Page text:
Tuesday, August 20, 2013

Backlash against women in office?

I was at a training last night hosted by the Marin Women's Political Action Committee. We're an organization helping women run and win elective offices. We endorse, give money and train our candidates. Men are welcome at our trainings and may be recommended if they meet our criteria (pro-choice, will help with women's issues, will help mentor women running for office and so forth), but only if no qualified women are running. Qualified means meets the above stated criteria.
                                              Is this the "Cabal" or maybe it's a Coven some men are so afraid of?
A woman who is running for a local board told this story:

"I met with a man yesterday from one of the local agencies and asked for his support. Smiling all the while, he said, sorry, I cannot support you because if you win there will be a female majority board."

Taken aback, she said, "Why is that a problem for you?"

Still smiling the man said, "Because then you would be able to put in your agenda."

"Our agenda?" she asked. "Did you feel this way about the male majority board? Is there a male agenda?"

He just kept on smiling. One of the two women presently serving on that board said, "I bet he was just picturing us gathering in the woods, stirring our brew and singing "Double double, toil and trouble, let's reduce the men to rubble." Then she cackled and we all had another glass of wine.

This is the most overt example of male bias against women in office (women in power) that I've encountered in this supposedly liberal bastion I call home.  But really, don't we see it all the time?  Why do they call women "sluts" for doing what they (men) think is perfectly normal for them - having sex, having power.

Power is what it's all about, and women seizing political power may be just one step too far for many men.

Sunday, August 18, 2013

Make History - Vote! Two Historic Legislative decisions won on a single vote

Today marks the date in 1920 that Tennessee became the 36th State to ratify the 19th Amendment, granting women the right to vote. One vote in the Legislature made the difference, a young man everyone thought was on the other side, a young man with a telegram from his mother in his pocket, Representative Harry Burn, switched sides with a vote that broke a deadlock and changed history.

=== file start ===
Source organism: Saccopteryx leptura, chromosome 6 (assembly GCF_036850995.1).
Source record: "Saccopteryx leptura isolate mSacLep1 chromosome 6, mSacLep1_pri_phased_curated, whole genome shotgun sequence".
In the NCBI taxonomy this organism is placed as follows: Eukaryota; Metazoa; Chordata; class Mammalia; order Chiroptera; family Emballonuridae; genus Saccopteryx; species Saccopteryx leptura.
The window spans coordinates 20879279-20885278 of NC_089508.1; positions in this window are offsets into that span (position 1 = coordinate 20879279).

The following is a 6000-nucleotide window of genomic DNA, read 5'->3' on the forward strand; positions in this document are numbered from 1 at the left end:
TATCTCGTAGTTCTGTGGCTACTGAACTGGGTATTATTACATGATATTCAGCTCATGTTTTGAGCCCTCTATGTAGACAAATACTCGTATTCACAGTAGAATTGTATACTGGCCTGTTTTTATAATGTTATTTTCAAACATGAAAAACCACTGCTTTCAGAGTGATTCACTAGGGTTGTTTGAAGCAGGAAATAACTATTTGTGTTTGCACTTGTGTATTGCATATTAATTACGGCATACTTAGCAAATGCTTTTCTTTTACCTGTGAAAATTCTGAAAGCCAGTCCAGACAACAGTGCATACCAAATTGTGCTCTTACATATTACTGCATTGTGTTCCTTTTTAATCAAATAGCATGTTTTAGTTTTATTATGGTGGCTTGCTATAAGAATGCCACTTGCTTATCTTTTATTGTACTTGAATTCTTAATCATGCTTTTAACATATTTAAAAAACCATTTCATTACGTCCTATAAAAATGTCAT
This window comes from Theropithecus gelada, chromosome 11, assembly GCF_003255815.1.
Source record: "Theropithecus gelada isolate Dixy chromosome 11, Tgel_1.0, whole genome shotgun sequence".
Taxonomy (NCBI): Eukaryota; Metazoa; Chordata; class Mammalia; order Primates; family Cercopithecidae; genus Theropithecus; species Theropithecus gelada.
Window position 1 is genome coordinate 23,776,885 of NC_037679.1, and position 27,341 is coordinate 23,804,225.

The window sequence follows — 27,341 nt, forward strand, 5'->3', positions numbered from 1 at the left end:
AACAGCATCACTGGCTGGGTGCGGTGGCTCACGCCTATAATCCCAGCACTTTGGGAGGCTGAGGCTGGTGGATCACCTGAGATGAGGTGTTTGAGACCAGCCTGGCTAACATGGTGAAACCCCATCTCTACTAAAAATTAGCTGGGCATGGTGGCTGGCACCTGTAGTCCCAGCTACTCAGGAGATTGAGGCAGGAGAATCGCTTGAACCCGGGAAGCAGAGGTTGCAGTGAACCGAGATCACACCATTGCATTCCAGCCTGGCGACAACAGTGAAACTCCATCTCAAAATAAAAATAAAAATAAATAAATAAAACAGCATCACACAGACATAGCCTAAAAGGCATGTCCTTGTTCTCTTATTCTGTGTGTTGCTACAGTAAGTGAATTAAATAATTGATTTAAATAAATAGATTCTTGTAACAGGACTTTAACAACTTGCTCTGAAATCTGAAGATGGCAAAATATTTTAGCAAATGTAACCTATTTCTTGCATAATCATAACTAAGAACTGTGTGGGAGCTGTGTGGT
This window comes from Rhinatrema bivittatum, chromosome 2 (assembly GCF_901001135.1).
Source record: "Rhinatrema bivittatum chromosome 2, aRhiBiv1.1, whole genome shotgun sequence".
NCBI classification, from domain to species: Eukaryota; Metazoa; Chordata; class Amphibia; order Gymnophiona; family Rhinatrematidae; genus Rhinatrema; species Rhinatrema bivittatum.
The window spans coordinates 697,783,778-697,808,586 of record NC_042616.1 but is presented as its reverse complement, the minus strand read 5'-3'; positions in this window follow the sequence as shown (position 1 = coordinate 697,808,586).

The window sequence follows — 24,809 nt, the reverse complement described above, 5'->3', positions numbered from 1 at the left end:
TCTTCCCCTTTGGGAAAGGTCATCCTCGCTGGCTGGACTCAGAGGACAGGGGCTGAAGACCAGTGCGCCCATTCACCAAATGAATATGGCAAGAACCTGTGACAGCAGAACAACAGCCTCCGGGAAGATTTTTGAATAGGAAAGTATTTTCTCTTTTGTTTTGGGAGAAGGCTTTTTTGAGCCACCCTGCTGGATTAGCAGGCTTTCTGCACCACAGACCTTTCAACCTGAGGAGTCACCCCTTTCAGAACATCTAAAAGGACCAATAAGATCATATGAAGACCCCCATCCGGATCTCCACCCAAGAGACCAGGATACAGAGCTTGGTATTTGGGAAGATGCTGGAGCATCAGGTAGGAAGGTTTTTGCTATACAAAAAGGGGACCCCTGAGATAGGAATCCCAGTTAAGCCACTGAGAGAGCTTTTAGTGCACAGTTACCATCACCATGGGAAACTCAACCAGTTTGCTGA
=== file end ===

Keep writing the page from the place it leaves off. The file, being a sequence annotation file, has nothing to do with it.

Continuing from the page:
How much difference can YOUR one vote make? A lot. For another historic one-vote decision that made history, a young legislator from Peabody Massachusetts changed his vote and broke a tie vote that would have reinstated the death penalty in Massachusetts in 1997. Visiting the home of my youth, I was in the gallery that day to watch the brave John P. Slattery from working class Peabody reverse course and vote not to reinstate. To this day, attempts to bring back the death penalty to Massachusetts have failed. (So far. Mitt Romney as governor tried to change the rules and a bill this year following the Marathon bombings was shelved after much bickering in the Legislature.)

Who's to say what would have happened if these courageous men hadn't bucked the tide that was sweeping through their respective States at the time?

As a campaign consultant, I have seen several close votes. I have seen elections where the vote change by few votes between election night and the time the final votes were counted from every last late vote-by-mail ballot, sometimes a full two weeks after Election Day. Your one vote could be one of these. Make it count.

Labor Day marks the beginning of campaign season. Even in these "off" years, there are elections for school boards, city councils and special districts (sewer, water, community service, etc.) Don't wait until the last minute. Save those flyers, read those editorials and attend those public forums. Your one vote just might make a historic difference in your town.